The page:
Of all the Prime Ministers whom I most admire, one is a Tory (before the party was reformed as the Conservative Party), and one is Liberal, and one is Labour. The Tory is Sir Robert Peel, the Liberal is David Lloyd-George, and the Labour Prime Minister is Clement Attlee.
So I have, I suppose, a cross section across the political spectrum, but all three, in their own ways, helped the common people. Of those, the most influential has to be Clement Attlee, the Prime Minister who presided over the government which laid the foundations of the welfare state.
I have been reading “Citizen Clem: A Biography of Attlee” by John Bew, which was a winner of the Orwell Prize.
It confirms and increases my admiration for a man whom I have always regarded as a political hero of mine. Knowing more about him makes me admire him even more.
One thing that Rachel Reeves notes in an article is that:
“Clement Attlee was a romantic before he was a politician. He spent his years at public school immersed in Tennyson and Browning. At University College, Oxford, he admits to being distracted from his studies by 'poetry and history', becoming especially enchanted by the Pre-Raphaelites. He showed little interest in political or social issues; his default allegiance was Tory but he was too shy to get involved in the debates at the Union.”
In his book “The Social Worker”, 1920, Attlee tells the story of a small boy he met in the street. 'We walked along together', Attlee recounts. 'Where are you off to?' says he. 'I'm going home to tea', said I. 'Oh, I'm going home to see if there is any tea', was his reply.
'It is as well to keep clearly in mind', Attlee observed, 'if you are one of those whom meal-times come with almost monotonous regularity, that to others there is the question always present: Where is tomorrow's dinner to come from?'.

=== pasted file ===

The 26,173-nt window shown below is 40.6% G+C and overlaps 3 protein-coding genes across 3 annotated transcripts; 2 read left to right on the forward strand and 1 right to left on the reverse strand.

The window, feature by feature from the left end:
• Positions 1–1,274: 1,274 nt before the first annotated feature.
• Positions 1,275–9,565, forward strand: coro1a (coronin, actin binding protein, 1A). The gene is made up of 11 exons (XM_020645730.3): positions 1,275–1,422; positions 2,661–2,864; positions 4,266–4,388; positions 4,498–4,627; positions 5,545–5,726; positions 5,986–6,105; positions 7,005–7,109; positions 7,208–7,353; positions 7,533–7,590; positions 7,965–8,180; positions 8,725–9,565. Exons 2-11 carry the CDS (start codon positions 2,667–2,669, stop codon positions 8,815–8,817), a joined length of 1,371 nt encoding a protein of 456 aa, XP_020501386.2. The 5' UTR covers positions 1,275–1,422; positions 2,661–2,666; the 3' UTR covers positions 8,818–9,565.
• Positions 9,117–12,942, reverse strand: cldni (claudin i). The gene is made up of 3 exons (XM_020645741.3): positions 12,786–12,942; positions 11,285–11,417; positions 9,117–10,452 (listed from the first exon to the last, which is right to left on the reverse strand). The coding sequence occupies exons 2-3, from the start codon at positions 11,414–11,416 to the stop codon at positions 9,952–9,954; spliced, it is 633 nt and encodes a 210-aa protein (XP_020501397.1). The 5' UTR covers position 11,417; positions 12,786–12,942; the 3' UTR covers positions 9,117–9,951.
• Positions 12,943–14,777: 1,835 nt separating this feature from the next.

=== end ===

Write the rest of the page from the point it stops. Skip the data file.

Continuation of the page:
It was this romantic aspect of Attlee – which he called “sentiment”, and what we may perhaps call “fellow feeling” – which he thought was at least as important as statistics, which was where he diverged from some of the drier, more intellectual socialists such as the Fabian Society. This was perhaps something he had in common with J.B. Priestley, another socialist who did not fit the mould.
And nowhere is this more apparent that in this poem by Attlee called “Limehouse”.
In Limehouse, in Limehouse, before the break of day,
I hear the feet of many men who go upon their way,
Who wander through the City,
The grey and cruel City,
Through streets that have no pity
The streets where men decay.
In Limehouse, in Limehouse, by night as well as day,
I hear the feet of children who go to work or play,
Of children born of sorrow,
The workers of tomorrow
How shall they work tomorrow
Who get no bread today?.
In Limehouse, in Limehouse, today and every day
I see the weary mothers who sweat their souls away:
Poor, tired mothers, trying
To hush the feeble crying
Of little babies dying
For want of bread today.
In Limehouse, in Limehouse, I’m dreaming of the day
When evil time shall perish and be driven clean away,
When father, child and mother
Shall live and love each other,
And brother help his brother
In happy work and play.